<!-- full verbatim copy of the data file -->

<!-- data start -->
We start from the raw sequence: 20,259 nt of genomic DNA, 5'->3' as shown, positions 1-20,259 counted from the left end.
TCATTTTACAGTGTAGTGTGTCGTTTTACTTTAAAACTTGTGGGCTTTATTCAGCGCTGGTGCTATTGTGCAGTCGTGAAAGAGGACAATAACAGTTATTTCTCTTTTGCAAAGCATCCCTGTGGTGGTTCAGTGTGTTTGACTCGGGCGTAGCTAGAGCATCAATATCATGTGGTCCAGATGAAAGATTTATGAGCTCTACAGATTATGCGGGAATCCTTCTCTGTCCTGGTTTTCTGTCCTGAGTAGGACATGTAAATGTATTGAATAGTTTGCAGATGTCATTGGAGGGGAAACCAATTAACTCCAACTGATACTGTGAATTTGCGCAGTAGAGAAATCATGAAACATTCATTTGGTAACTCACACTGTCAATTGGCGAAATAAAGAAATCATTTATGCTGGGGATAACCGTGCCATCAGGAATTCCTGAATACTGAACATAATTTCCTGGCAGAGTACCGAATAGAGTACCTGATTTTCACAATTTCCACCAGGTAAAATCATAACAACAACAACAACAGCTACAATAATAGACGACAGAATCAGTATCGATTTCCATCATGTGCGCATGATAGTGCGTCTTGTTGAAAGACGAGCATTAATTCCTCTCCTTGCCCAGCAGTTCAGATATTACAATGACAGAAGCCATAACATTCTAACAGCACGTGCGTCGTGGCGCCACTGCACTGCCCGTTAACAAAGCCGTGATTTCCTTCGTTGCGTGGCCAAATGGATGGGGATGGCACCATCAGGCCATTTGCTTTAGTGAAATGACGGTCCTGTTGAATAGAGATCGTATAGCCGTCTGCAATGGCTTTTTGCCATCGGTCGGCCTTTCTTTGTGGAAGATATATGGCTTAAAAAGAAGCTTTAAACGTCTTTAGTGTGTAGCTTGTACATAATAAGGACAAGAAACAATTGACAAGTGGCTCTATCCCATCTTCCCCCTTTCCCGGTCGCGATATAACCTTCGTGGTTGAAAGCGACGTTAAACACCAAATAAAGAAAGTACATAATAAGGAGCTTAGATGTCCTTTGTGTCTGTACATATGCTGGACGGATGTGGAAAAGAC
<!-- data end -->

We start from the raw sequence: 20,259 nt of genomic DNA, 5'->3' as shown, positions 1-20,259 counted from the left end.
TCATTTTACAGTGTAGTGTGTCGTTTTACTTTAAAACTTGTGGGCTTTATTCAGCGCTGGTGCTATTGTGCAGTCGTGAAAGAGGACAATAACAGTTATTTCTCTTTTGCAAAGCATCCCTGTGGTGGTTCAGTGTGTTTGACTCGGGCGTAGCTAGAGCATCAATATCATGTGGTCCAGATGAAAGATTTATGAGCTCTACAGATTATGCGGGAATCCTTCTCTGTCCTGGTTTTCTGTCCTGAGTAGGACATGTAAATGTATTGAATAGTTTGCAGATGTCATTGGAGGGGAAACCAATTAACTCCAACTGATACTGTGAATTTGCGCAGTAGAGAAATCATGAAACATTCATTTGGTAACTCACACTGTCAATTGGCGAAATAAAGAAATCATTTATGCTGGGGATAACCGTGCCATCAGGAATTCCTGAATACTGAACATAATTTCCTGGCAGAGTACCGAATAGAGTACCTGATTTTCACAATTTCCACCAGGTAAAATCATAACAACAACAACAACAGCTACAATAATAGACGACAGAATCAGTATCGATTTCCATCATGTGCGCATGATAGTGCGTCTTGTTGAAAGACGAGCATTAATTCCTCTCCTTGCCCAGCAGTTCAGATATTACAATGACAGAAGCCATAACATTCTAACAGCACGTGCGTCGTGGCGCCACTGCACTGCCCGTTAACAAAGCCGTGATTTCCTTCGTTGCGTGGCCAAATGGATGGGGATGGCACCATCAGGCCATTTGCTTTAGTGAAATGACGGTCCTGTTGAATAGAGATCGTATAGCCGTCTGCAATGGCTTTTTGCCATCGGTCGGCCTTTCTTTGTGGAAGATATATGGCTTAAAAAGAAGCTTTAAACGTCTTTAGTGTGTAGCTTGTACATAATAAGGACAAGAAACAATTGACAAGTGGCTCTATCCCATCTTCCCCCTTTCCCGGTCGCGATATAACCTTCGTGGTTGAAAGCGACGTTAAACACCAAATAAAGAAAGTACATAATAAGGAGCTTAGATGTCCTTTGTGTCTGTACATATGCTGGACGGATGTGGAAAAGAC